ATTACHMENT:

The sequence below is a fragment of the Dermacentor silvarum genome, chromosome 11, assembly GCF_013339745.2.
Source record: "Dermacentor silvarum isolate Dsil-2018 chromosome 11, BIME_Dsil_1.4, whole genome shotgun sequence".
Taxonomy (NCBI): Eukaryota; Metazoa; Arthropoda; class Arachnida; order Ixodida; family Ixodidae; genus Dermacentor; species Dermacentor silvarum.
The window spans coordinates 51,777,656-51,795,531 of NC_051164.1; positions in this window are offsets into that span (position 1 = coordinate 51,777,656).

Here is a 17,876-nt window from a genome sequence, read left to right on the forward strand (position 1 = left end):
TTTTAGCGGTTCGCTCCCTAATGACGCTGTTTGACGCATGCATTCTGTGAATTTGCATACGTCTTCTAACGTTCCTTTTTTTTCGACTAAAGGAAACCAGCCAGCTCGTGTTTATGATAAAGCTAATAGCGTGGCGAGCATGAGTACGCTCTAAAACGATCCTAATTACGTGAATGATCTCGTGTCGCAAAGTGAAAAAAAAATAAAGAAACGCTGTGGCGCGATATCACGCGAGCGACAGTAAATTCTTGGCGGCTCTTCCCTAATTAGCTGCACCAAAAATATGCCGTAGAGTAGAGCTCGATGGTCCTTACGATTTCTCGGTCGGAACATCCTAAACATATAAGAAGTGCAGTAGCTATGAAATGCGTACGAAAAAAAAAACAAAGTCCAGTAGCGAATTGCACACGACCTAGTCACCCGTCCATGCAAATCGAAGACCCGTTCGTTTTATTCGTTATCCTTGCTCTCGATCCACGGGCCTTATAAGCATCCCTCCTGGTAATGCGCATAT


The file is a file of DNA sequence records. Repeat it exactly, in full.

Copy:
The sequence below is a fragment of the Dermacentor silvarum genome, chromosome 11, assembly GCF_013339745.2.
Source record: "Dermacentor silvarum isolate Dsil-2018 chromosome 11, BIME_Dsil_1.4, whole genome shotgun sequence".
Taxonomy (NCBI): Eukaryota; Metazoa; Arthropoda; class Arachnida; order Ixodida; family Ixodidae; genus Dermacentor; species Dermacentor silvarum.
The window spans coordinates 51,777,656-51,795,531 of NC_051164.1; positions in this window are offsets into that span (position 1 = coordinate 51,777,656).

Here is a 17,876-nt window from a genome sequence, read left to right on the forward strand (position 1 = left end):
TTTTAGCGGTTCGCTCCCTAATGACGCTGTTTGACGCATGCATTCTGTGAATTTGCATACGTCTTCTAACGTTCCTTTTTTTTCGACTAAAGGAAACCAGCCAGCTCGTGTTTATGATAAAGCTAATAGCGTGGCGAGCATGAGTACGCTCTAAAACGATCCTAATTACGTGAATGATCTCGTGTCGCAAAGTGAAAAAAAAATAAAGAAACGCTGTGGCGCGATATCACGCGAGCGACAGTAAATTCTTGGCGGCTCTTCCCTAATTAGCTGCACCAAAAATATGCCGTAGAGTAGAGCTCGATGGTCCTTACGATTTCTCGGTCGGAACATCCTAAACATATAAGAAGTGCAGTAGCTATGAAATGCGTACGAAAAAAAAAACAAAGTCCAGTAGCGAATTGCACACGACCTAGTCACCCGTCCATGCAAATCGAAGACCCGTTCGTTTTATTCGTTATCCTTGCTCTCGATCCACGGGCCTTATAAGCATCCCTCCTGGTAATGCGCATAT